I don’t know that the issue was addressed.

It wasn’t addressed by the federal district judges of Montana when they dismissed in favor of the state proceedings on the grounds of Colorado River and McCarren.

And of course as I understand, the government’s position is that they don’t recognize any conflict of interest in this case or in any of these cases, to my knowledge, that are consolidated here on appeal.

Apparently, the argument, and this is the argument that is made by the tribes, is that the U.S. should not be representing the tribes with regard to their reserved Indian water rights because the U.S. may have some federal reserve water rights that may be in conflict with the tribes’ rights if they occur in the same adjudication process.

Of course, that was the exact situation that existed in the Colorado case.

The United States in that case was suing on its own behalf for water rights.

I forget the name of the forest on the San Juan River.

And the Indian tribes were also involved.

Their water rights were also involved in that case.

The United States, while not recognizing any conflict of interest, say that of course they are the trustee for the tribe, and as trustee they have a special obligation to protect those rights.

In fact, in the cases in Montana, the tribal rights come first in the order of complaint.

It doesn’t appear that there is any problem with that in the state of Montana, but–

Byron R. White:

In the state adjudications, have the tribes appeared independently?

Michael T. Greely:

–There have… I think there’s one or two tribes, Your Honor, that have filed claims on their own behalf as tribes.

Byron R. White:

Are they permitted to file on their own behalf?

Michael T. Greely:

Yes, they are.

Michael T. Greely:

Encouraged to.

Byron R. White:

Whether or not the United States files for them?

Michael T. Greely:

That’s correct.

Are the Blackfeet Indian tribes in the state proceeding?

Michael T. Greely:

They are… they are a part of one of the… one of the 1979 suits filed by the United States on their behalf, but they are not a part of the state proceedings, other than… other than the rights that they have under the United States trusteeship.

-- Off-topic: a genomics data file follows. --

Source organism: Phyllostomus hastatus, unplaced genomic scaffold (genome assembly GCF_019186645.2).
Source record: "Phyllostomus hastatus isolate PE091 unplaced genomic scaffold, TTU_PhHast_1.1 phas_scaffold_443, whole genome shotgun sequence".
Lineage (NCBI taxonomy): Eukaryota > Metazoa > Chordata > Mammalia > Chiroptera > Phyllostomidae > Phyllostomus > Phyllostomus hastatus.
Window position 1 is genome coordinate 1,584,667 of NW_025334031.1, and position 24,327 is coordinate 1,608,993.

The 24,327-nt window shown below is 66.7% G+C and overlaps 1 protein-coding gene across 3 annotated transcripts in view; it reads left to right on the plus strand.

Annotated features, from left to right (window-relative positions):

Byron R. White:

General, let me go back just… I meant to ask you, the Ninth Circuit did reach the judicial administration issue in the Montana case?

Michael T. Greely:

Of the Akin factors.

Byron R. White:

Yes.

And it seemed to me that they zeroed in on the lack of comprehensiveness under Montana law, and isn’t that… isn’t that a… do you disagree with them in that respect?

Michael T. Greely:

Yes, I do, Your Honor.

Byron R. White:

Well, isn’t that a matter of state law?

Michael T. Greely:

Whether or not the proceeding is comprehensive?

Byron R. White:

Let’s assume they were right that it wasn’t, and that factor ought to weigh heavily in favor of the federal proceeding.

Do the other factors outweigh it, or what?

Michael T. Greely:

I would think so.

There are the factors that I have even suggested on argument, the fact that if you have concurrent lawsuits, concurrent suits, one in the federal court, one in the state court, all the defendants in both suits will have to participate in both of those suits.

So there will be a piecemeal adjudication.

You will have everybody in the federal court doing one thing in adjudicating the Indian rights, and then in the state court you will have them adjudicating everything except Indian rights.

Byron R. White:

Well, were they right in what they said about the comprehensiveness of the state proceeding or not?

Michael T. Greely:

No, because the state proceeding is much… much more comprehensive.

Byron R. White:

Well, it may… let’s just talk about one river system.

Just assume that there was only involved here one river system in the federal case, although certainly the state proceedings cover the whole state.

For the particular river system, is the state proceeding comprehensive?

Michael T. Greely:

The state proceeding is comprehensive because it joins everybody on that stream, all the rights on that stream.

Byron R. White:

I thought they said that the state adjudication excluded some kind of water claims.

Michael T. Greely:

Well, they were suggesting that Indian Lotie claims would be excluded, but–

Byron R. White:

What else?

Michael T. Greely:

–the United States would represent those.

Byron R. White:

What else?